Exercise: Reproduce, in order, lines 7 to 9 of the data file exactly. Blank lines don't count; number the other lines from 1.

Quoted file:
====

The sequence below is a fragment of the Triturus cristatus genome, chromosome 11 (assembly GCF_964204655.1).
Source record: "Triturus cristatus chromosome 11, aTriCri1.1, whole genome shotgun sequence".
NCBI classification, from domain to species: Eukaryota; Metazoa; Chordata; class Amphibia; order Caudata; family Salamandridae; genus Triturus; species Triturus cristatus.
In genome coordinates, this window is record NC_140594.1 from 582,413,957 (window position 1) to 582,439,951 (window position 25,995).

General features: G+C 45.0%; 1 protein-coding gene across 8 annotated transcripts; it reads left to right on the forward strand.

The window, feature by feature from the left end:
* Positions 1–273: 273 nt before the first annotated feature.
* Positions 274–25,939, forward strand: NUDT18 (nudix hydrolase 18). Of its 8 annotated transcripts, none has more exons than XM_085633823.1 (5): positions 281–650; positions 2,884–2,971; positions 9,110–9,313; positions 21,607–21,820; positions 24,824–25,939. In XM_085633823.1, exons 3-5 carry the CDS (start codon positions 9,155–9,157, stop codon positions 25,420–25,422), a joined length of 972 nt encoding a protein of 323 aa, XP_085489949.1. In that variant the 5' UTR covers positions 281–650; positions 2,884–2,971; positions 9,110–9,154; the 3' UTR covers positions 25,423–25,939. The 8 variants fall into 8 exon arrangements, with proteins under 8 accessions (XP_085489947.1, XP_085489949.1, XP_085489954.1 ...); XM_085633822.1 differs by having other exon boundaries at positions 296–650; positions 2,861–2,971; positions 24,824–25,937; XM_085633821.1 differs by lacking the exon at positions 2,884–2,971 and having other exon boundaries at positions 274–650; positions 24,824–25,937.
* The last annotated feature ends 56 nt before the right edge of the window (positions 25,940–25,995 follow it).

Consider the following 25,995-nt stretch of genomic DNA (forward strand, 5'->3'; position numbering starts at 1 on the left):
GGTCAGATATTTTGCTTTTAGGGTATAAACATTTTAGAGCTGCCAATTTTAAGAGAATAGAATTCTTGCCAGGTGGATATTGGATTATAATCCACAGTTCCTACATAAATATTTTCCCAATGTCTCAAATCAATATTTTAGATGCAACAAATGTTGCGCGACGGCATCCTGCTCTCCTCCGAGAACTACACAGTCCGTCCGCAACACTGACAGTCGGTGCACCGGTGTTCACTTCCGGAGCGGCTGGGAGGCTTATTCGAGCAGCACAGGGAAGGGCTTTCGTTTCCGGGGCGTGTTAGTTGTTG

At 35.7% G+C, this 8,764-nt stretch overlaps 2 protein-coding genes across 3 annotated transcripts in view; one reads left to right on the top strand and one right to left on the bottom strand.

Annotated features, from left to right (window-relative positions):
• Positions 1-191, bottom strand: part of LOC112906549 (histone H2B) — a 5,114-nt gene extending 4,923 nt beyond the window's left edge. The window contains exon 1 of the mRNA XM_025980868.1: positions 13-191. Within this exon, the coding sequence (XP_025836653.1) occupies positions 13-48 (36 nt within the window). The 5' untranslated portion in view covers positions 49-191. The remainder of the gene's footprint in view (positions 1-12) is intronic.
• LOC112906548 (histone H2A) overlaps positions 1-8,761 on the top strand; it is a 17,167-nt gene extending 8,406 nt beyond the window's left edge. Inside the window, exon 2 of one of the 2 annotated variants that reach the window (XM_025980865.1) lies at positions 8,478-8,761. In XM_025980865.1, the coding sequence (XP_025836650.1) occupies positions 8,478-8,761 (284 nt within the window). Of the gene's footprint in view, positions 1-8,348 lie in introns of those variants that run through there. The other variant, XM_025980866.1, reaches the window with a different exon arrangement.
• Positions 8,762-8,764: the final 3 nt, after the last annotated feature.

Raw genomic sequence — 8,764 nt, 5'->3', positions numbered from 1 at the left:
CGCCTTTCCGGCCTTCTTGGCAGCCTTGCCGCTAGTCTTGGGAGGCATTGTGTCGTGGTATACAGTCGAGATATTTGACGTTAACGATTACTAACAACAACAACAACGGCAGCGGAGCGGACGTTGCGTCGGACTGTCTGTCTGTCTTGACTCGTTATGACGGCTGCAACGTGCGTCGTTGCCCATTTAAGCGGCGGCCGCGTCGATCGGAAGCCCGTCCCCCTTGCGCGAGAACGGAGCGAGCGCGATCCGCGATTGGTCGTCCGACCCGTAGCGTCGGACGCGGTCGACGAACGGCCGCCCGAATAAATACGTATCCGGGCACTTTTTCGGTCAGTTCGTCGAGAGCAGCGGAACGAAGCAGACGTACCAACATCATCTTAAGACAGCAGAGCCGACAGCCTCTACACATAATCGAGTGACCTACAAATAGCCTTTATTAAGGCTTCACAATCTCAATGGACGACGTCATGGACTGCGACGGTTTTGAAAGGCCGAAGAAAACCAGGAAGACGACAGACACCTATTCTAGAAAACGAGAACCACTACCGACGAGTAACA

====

* Positions 1–273: 273 nt before the first annotated feature.
* Positions 274–25,939, forward strand: NUDT18 (nudix hydrolase 18). Of its 8 annotated transcripts, none has more exons than XM_085633823.1 (5): positions 281–650; positions 2,884–2,971; positions 9,110–9,313; positions 21,607–21,820; positions 24,824–25,939. In XM_085633823.1, exons 3-5 carry the CDS (start codon positions 9,155–9,157, stop codon positions 25,420–25,422), a joined length of 972 nt encoding a protein of 323 aa, XP_085489949.1. In that variant the 5' UTR covers positions 281–650; positions 2,884–2,971; positions 9,110–9,154; the 3' UTR covers positions 25,423–25,939. The 8 variants fall into 8 exon arrangements, with proteins under 8 accessions (XP_085489947.1, XP_085489949.1, XP_085489954.1 ...); XM_085633822.1 differs by having other exon boundaries at positions 296–650; positions 2,861–2,971; positions 24,824–25,937; XM_085633821.1 differs by lacking the exon at positions 2,884–2,971 and having other exon boundaries at positions 274–650; positions 24,824–25,937.
* The last annotated feature ends 56 nt before the right edge of the window (positions 25,940–25,995 follow it).